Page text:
“A couple of tornadoes may also occur,” forecasters noted. More rounds of severe thunderstorms are likely Monday and Tuesday as a second system comes through.
Meanwhile, as the back-to-back storm systems cut across the West, snow is expected to spread from the high elevations of the Sierra Nevada to the central and northern Rockies.
While the West is cold and the central United States is stormy, abnormally warm, mild weather will dominate in the Eastern states.
Appetizer flakes through Saturday preview fall’s first full-fledged mountain snowstorm
On Friday, the first of the two systems was just beginning to enter the picture as it approached the Pacific coastline. Cold air from the north was nestled within a dip in the jet stream that was spilling south.
The counterclockwise-swirling system will push a ribbon of moisture northward ahead of it, which will be forced up over the mountains of Southern California into the frigid air at high altitudes. Up to a foot of snow may fall in the central Sierra Nevada. A few wet flakes are also possible in the higher elevations surrounding the Great Basin through late Saturday.
Snow is already falling in Yosemite National Park outside the valley, where a winter weather advisory is in effect. The highest peaks of northeast Utah and west-central Wyoming near the Wind River Reservation, north of the Wyoming Basin, could see significant accumulations through Saturday. Between two and four inches are likely above 7,000 feet, with a half-foot possible upward of 9,000 feet. A few 10-inch totals are probable on mountain peaks, according to the Weather Service in Riverton, Wyo.
The Western Uinta Mountains in Utah could see up to a foot with 45 mph winds above 9,000 feet through Saturday.
That initial round of mountain snow will pave the way for the next storm that will swing in from the Pacific Northwest early next week. Widespread and substantial mountain snows, in some places measured in feet, are likely Monday and Tuesday, particularly across Wyoming and Montana.
Billings, Mont., could see snowfall Tuesday, just a week after it hit a record high of 86 degrees.
Heavy snow is also a good bet in the mountains of Colorado, and even Denver and Boulder could see their first flakes of the fall, although it’s not clear whether they will amount to much.
Rounds of dangerous severe weather likely
As the first system ejects from the Rockies on Sunday, it will release two disturbances — one lobe of spin will kick through the Texas Panhandle and ride along the Red River on the southern border of Oklahoma, while another will swing across the northern Plains.
The southern system will tap into a supply of warm, humid air brimming with moisture from the south, all while dragging east an insurgence of arid desert air. The clash of the air masses will result in severe thunderstorms late Sunday.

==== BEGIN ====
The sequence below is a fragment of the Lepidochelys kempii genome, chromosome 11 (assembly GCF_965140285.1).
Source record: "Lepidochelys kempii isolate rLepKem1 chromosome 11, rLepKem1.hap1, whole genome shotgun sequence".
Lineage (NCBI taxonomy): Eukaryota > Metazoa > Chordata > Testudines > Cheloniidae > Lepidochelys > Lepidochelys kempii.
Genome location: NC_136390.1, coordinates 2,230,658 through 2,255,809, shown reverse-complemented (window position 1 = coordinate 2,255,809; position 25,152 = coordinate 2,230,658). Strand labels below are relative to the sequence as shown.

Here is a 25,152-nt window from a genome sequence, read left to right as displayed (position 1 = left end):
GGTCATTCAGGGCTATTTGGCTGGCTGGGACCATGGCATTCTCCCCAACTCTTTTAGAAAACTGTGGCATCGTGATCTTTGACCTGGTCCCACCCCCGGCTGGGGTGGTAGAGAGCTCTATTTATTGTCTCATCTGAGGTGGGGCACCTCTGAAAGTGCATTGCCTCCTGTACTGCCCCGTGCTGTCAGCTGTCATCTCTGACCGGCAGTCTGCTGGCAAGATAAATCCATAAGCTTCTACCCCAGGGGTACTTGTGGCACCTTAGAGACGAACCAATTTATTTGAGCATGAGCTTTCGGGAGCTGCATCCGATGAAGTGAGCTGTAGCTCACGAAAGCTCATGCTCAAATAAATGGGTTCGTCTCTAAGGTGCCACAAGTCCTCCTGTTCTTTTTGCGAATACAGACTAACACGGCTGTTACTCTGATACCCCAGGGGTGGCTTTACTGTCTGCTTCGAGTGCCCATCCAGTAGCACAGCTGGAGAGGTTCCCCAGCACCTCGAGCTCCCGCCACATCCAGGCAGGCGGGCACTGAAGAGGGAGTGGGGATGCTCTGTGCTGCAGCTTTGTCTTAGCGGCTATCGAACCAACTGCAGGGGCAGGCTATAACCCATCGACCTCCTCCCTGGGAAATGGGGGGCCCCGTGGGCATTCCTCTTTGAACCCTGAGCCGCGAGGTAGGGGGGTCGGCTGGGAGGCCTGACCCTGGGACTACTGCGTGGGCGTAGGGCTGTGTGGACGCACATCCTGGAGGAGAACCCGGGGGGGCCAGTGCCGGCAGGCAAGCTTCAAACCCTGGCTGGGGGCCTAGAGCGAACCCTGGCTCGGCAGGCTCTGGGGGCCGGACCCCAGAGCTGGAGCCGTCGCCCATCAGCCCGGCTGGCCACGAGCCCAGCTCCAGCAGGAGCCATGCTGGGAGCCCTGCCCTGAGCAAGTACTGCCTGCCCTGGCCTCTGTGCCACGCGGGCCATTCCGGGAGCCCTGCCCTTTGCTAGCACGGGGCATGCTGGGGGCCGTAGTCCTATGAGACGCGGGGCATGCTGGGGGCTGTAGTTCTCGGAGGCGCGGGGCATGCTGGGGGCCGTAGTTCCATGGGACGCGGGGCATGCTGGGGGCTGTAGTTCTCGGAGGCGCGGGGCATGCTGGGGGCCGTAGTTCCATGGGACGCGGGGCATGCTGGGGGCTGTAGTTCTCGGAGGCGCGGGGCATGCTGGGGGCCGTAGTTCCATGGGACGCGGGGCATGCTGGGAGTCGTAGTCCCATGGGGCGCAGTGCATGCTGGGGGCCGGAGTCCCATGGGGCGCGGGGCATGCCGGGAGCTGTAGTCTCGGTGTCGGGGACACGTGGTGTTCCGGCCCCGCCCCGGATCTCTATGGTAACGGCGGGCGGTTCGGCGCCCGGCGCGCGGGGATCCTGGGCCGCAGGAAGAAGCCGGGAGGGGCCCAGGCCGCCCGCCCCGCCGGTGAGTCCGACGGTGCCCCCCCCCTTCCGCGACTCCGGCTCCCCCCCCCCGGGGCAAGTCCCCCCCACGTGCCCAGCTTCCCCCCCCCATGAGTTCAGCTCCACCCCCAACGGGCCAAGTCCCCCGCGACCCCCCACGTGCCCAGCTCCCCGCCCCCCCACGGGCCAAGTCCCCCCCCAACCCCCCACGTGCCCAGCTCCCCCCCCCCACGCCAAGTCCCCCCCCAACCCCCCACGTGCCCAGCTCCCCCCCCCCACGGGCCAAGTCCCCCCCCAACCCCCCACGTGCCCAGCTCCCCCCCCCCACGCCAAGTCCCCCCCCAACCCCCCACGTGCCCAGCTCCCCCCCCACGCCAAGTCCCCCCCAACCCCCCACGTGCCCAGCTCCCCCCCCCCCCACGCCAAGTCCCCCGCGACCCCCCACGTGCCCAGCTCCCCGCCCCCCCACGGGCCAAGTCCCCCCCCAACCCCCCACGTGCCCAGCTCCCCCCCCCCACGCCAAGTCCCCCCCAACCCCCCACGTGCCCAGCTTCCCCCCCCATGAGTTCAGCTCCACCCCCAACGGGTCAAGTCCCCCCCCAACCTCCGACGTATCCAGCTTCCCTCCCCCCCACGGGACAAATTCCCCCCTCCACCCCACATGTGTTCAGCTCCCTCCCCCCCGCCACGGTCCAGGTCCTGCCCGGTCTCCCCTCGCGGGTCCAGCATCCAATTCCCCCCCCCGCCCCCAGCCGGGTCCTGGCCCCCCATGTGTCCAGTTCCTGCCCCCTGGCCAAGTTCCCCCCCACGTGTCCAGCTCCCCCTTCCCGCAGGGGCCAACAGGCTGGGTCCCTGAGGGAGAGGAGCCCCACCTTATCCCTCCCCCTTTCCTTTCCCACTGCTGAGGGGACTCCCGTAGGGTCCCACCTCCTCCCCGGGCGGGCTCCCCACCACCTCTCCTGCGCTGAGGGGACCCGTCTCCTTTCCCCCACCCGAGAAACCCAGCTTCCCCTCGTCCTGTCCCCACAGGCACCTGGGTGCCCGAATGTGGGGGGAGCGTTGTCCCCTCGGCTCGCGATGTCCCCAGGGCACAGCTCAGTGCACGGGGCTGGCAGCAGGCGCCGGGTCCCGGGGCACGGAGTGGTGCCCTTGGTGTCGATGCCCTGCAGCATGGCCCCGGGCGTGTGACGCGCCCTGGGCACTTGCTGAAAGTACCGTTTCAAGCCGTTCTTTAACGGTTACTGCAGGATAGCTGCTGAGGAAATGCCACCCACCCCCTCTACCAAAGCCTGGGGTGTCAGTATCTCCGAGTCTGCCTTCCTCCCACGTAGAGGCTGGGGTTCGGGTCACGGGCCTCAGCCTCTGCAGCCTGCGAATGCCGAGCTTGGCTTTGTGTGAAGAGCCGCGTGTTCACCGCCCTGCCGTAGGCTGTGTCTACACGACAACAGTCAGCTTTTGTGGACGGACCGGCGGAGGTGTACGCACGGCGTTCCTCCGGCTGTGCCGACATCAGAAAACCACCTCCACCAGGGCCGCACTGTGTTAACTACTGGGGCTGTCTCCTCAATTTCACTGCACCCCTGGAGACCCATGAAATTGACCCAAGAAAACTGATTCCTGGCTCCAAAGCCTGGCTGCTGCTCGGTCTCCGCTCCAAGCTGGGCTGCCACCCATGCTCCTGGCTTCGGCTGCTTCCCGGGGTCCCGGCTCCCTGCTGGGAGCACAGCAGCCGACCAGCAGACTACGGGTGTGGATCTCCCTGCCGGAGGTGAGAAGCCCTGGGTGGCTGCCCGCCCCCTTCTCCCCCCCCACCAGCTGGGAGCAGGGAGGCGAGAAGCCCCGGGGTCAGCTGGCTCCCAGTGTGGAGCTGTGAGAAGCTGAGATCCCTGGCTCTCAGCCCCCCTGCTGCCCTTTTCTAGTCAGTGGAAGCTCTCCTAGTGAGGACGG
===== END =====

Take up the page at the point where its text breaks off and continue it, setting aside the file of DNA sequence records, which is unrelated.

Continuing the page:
Most at risk will be the Interstate 35 corridor from Dallas to Oklahoma City and eastward, where a change in wind speed and/or direction with height, known as wind shear, may cause a few storms to rotate. An isolated tornado is possible with initial isolated storms during the evening before they congeal into a wind-driven squall line or clusters by nightfall.
A couple of isolated strong to severe thunderstorms are possible across the Mississippi Valley on Monday, though they will probably be tamer than on Sunday.
By Tuesday, when the second storm enters the Plains, the atmosphere will reload, with additional rotating thunderstorms likely in central and western Oklahoma and parts of the Texas Panhandle and central Lowlands. Oklahoma City, Lawton and Woodward, Okla., as well as Wichita Falls, Tex., and the Interstate 44 and Highway 287 corridors, could be in line for hazardous weather.
Heavy rainfall possible
The pair of systems will bring multiple rounds of heavy rainfall to the central United States next week, beginning this weekend, when a widespread 1.5 to 2.5 inches will fall across North Dakota. Dry conditions leading up to the rainfall, however, may mitigate the risk of flooding.
“Perhaps some heavy rain is possible at times, although the overall threat of flooding remains uncertain at this time given the long duration of the rain and the antecedent dry conditions,” wrote the National Weather Service in Bismarck.
There could also be some heavy rainfall from central Oklahoma and Kansas northeast into Missouri and parts of the Corn Belt as the second storm comes in. Predicting exactly where is a challenge, as it depends on the exact evolution of thunderstorm activity early next week.
The storminess will largely avoid the Eastern United States as the pair of systems follow the jet stream bulging into Canada over eastern North America. Beneath this bulge in the jet stream, temperatures will be abnormally warm east of the Plains, in some cases more than 20 degrees above normal.